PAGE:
The U.S. Food and Drug Administration has posted on its website its first quarterly report listing certain drugs that are being evaluated for potential safety issues. FDA posted the reports in accordance with Section 921 of the Food and Drug Administration Amendments Act of 2007, which, among other things, directs FDA to inform the public each quarter of new safety information or potential signals of serious risk, based on the agency’s review of adverse event reports. Specifically, FDA is to “conduct regular, bi-weekly screening of the Adverse Event Reporting System [AERS] database and post a quarterly report on the Adverse Event Reporting System Web site of any new safety information or potential signal of a serious risk identified by Adverse Event Reporting System within the last quarter.”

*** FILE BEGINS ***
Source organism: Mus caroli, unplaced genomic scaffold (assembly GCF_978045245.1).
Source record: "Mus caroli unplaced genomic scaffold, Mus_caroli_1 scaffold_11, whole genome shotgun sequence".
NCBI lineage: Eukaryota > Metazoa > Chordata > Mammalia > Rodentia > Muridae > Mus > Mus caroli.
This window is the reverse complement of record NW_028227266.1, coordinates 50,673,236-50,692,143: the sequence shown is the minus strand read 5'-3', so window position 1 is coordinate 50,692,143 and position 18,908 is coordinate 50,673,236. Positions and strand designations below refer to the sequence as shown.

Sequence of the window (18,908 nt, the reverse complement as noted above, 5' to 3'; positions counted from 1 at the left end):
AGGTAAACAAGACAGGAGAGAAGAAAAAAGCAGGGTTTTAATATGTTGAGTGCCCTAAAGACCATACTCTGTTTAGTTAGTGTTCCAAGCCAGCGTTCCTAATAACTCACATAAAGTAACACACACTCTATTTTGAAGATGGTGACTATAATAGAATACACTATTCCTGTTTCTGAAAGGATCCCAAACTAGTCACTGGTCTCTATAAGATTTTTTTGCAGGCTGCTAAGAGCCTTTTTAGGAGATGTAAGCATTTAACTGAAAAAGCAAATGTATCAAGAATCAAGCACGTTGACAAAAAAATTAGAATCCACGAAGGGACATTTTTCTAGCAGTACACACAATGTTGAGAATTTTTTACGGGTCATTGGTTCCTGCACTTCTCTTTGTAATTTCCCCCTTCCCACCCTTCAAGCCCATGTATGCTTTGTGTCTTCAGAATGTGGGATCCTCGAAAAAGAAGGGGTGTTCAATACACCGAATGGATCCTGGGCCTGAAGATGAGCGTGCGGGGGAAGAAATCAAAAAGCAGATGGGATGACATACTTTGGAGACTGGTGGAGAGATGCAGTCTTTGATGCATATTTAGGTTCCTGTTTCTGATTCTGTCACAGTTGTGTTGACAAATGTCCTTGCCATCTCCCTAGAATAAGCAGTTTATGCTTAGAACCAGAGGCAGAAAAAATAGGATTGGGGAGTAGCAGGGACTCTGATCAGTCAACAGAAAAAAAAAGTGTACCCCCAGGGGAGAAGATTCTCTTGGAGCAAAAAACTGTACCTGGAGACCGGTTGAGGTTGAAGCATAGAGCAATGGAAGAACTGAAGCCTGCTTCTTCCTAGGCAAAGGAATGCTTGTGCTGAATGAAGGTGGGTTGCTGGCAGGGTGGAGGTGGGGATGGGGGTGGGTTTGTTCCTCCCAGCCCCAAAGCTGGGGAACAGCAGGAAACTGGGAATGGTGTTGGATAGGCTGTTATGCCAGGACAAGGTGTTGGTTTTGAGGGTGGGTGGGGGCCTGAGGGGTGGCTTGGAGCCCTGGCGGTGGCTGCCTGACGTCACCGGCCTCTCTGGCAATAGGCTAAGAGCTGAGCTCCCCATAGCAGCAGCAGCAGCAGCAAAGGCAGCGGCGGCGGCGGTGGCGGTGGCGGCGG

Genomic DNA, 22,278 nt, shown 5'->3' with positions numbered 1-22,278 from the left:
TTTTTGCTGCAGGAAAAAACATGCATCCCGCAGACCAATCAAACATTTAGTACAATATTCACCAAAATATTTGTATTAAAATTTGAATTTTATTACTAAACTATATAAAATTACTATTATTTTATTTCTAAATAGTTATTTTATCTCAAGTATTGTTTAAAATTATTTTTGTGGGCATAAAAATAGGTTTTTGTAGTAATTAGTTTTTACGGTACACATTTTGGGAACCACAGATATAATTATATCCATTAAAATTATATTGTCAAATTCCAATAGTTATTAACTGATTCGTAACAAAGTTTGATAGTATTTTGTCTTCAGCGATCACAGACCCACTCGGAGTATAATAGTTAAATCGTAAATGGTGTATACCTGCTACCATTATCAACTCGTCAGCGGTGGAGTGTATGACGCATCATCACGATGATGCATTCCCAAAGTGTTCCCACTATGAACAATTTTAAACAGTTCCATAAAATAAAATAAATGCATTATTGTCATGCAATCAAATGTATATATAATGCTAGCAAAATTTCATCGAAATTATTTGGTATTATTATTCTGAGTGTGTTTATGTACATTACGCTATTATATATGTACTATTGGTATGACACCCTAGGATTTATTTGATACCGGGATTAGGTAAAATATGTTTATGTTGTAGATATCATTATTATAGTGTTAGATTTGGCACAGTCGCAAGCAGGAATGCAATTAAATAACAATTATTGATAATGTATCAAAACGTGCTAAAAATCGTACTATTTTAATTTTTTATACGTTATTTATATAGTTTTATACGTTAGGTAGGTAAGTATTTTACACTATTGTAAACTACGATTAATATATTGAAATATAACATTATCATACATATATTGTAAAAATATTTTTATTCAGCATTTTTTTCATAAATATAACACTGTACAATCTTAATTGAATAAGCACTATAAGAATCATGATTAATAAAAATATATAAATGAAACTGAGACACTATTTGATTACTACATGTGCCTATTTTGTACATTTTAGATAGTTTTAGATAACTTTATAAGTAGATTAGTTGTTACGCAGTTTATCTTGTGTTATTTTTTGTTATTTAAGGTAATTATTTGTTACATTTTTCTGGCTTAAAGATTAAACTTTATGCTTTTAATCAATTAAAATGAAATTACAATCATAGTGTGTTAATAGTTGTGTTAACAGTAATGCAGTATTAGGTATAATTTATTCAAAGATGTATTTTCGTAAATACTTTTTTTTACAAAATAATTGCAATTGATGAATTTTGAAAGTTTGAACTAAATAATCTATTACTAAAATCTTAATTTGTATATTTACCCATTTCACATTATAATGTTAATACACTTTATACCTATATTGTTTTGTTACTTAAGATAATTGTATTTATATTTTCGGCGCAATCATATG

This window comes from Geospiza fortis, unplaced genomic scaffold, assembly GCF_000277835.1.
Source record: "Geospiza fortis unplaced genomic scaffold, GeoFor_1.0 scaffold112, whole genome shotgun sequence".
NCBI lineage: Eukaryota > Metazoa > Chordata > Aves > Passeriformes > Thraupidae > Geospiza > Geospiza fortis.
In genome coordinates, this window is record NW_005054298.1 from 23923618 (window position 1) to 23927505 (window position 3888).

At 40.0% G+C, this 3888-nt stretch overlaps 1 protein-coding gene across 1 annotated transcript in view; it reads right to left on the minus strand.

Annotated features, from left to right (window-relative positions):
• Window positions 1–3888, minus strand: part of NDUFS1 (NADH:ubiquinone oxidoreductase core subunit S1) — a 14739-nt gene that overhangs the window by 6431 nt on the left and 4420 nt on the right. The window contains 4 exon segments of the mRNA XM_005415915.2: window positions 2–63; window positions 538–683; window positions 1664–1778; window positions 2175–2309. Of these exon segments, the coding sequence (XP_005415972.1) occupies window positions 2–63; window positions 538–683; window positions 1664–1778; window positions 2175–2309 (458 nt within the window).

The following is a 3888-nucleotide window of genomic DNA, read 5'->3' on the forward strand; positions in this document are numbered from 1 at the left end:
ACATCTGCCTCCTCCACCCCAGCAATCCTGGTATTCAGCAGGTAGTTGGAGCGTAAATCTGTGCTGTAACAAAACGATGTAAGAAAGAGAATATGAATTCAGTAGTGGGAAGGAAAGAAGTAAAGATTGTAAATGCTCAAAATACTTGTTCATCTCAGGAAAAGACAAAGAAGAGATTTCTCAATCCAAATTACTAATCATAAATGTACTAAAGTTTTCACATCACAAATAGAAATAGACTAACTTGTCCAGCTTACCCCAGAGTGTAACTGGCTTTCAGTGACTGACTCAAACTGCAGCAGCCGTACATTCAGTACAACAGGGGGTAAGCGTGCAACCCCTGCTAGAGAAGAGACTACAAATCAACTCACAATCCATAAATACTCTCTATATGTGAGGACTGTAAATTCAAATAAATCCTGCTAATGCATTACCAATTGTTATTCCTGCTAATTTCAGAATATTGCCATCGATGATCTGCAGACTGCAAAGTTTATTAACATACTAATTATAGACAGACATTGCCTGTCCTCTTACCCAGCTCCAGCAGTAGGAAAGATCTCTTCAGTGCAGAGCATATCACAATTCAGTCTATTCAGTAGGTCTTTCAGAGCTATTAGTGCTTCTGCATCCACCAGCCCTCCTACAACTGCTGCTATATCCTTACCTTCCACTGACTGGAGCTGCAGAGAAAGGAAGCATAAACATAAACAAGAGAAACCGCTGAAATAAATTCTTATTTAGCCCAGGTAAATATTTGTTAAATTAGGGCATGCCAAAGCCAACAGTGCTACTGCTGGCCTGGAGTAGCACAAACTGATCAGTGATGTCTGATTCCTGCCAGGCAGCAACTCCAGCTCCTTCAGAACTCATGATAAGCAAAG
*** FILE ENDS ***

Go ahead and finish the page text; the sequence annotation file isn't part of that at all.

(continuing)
FDA released the first quarterly report, listing 20 drugs. The information is provided based on a review of reports in AERS. The FDA staff in the Center for Drug Evaluation and Research (CDER) and Center for Biologics Evaluation and Research (CBER) regularly examine the AERS database as part of routine safety monitoring. When a potential signal of a possible risk is identified from AERS data, it is entered as a possible safety issue into CDER’s Document Archiving, Reporting, and Regulatory Tracking System (DARRTS) or into CBER’s Therapeutics and Blood Safety Branch Safety Signal Tracking (SST) system. Potential signals of serious risks are normally based upon groups of AERS reports.